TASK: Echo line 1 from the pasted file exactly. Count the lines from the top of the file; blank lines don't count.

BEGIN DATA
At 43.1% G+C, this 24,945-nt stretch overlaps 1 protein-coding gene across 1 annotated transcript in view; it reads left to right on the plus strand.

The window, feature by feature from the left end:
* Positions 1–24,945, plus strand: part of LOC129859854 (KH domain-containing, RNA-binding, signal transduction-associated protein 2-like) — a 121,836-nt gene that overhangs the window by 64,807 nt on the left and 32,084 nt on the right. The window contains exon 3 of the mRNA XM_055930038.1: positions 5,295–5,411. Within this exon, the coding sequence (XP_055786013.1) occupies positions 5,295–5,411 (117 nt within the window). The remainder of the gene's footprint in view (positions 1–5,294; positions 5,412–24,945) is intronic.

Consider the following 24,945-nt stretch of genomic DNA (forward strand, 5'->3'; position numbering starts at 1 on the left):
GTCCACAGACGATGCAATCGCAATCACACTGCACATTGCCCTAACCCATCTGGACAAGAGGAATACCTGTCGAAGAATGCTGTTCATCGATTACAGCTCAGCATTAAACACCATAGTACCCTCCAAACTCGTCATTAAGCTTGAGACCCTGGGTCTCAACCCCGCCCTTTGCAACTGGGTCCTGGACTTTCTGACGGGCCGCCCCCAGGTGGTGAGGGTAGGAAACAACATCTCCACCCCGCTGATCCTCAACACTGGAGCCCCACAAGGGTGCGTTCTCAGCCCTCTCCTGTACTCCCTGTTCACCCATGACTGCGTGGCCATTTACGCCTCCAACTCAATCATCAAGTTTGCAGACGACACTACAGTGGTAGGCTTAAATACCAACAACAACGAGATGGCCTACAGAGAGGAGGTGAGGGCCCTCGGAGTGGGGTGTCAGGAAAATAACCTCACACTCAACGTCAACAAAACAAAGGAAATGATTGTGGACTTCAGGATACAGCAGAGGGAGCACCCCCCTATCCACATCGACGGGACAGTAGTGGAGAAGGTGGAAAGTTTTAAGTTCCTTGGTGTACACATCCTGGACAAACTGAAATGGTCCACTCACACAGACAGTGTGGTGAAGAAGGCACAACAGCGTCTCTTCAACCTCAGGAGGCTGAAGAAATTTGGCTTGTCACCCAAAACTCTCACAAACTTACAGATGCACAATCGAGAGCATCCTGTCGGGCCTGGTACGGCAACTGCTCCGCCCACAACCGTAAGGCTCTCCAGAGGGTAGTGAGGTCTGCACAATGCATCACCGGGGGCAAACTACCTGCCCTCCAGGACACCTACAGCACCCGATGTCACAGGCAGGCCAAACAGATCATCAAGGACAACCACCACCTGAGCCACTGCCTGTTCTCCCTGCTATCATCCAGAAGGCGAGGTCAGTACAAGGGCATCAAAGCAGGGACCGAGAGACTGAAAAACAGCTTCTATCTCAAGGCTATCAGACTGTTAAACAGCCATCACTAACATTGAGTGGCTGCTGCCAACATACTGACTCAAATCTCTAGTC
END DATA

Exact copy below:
At 43.1% G+C, this 24,945-nt stretch overlaps 1 protein-coding gene across 1 annotated transcript in view; it reads left to right on the plus strand.